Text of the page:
Movie Review – Cashback
Category : Movie Review
Director: Sean Ellis
Cashback is a Sean Ellis short that was crafted into a feature, and you can feel that small film hiding within this larger one, like a great idea that gets lost in the shuffle of a longer tale. I guess you take what you can get, when a studio offers you a shot at making a real, full-length picture, but a little of the magic was lost along the way, and that’s too bad. Still, the movie that we’re given is worth the watch, because the concept is so strong and the fleeting moment so magical; it’s a unique experience, even if there are two ways to have it. With a cast you’ll almost never see again, Cashback is a quiet gem that might be the cinematic equivalent of a one hit wonder, but that doesn’t mean you can’t dig it.
Since his breakup with his girlfriend, Ben, an art student, hasn’t been able to sleep. He’s not broken-hearted exactly, he’s the one who ended it, but he’s troubled by the idea that time is constantly passing without his really living it, not really knowing what it is he’s supposed to be doing and feeling. So, since he’s up anyway, Ben decides to get a night job at a local supermarket, and trade in his hours for money; why not. And during those abnormal hours, his mind allows him to to play with time, to pause it, to watch it tick by in slow motion, to experience moments as if they could last a lifetime. He uses this skip in time to see beauty in a way most don’t get to see it, and to draw what he sees with a freedom he’s never felt before.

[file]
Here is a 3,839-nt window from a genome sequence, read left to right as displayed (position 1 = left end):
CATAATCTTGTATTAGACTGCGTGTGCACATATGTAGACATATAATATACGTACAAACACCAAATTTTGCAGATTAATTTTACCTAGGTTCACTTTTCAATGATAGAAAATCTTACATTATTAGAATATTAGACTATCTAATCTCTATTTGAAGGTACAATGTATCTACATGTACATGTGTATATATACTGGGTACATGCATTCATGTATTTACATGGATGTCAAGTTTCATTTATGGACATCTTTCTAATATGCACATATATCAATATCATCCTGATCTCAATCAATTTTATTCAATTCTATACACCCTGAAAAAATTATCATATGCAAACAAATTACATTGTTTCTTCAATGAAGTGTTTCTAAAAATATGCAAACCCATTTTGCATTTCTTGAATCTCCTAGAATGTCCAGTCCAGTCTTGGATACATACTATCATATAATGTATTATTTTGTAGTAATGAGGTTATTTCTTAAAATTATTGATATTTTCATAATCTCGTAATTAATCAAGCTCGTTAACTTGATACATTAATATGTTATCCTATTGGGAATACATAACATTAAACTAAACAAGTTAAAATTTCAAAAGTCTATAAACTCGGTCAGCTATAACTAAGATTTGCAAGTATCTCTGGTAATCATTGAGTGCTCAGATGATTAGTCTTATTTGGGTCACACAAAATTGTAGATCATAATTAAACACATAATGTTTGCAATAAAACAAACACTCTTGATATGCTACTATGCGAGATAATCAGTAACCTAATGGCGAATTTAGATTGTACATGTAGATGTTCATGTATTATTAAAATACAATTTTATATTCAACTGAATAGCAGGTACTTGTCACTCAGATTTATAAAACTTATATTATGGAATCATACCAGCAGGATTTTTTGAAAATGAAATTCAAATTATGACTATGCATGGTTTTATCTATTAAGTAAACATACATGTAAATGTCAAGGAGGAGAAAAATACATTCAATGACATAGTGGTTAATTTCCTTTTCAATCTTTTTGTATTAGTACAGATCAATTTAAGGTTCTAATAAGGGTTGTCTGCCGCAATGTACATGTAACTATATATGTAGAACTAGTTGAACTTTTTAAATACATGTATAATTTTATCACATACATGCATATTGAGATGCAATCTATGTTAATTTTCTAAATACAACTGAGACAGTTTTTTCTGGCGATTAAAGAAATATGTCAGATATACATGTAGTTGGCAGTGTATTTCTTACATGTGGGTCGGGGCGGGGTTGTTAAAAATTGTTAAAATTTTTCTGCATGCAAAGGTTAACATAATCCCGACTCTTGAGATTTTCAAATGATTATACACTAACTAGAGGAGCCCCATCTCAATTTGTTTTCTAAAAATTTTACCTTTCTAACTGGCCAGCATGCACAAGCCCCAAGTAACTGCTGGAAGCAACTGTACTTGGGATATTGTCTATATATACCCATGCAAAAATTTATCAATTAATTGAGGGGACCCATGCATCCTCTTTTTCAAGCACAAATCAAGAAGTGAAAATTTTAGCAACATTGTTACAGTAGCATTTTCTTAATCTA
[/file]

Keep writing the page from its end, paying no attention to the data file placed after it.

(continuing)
Cashback is a little like American Beauty, a film that can really move you if you’re young & impressionable, since it touches on sex, love, growing up, seeing the world differently, wanting something other than the normal, comedy in the mundane and awkward. I remember really liking it the first time I saw it, and it was pretty provocative in its look at the female body, the beauty inherent in the form. Now, I see a little amateurism and a little juvenile preoccupation with breasts, perhaps a touch of overly-artistic, bag-floating-in-a-breeze, coffee house snapping, but that doesn’t mean all is lost. It’s still a cute cast that you never really see again, it’s still a nice message of appreciating the moment, and it’s still surprisingly crisp for a feature by a team that isn’t very experienced. I’m not sure who would like it right now though; maybe, again, 18-year-old young men who want to believe that life is beautiful, while also wanting simply to see ladies naked. Have the times really changed or is it still as simple as that?
My rating: ☆ ☆ ☆ ☆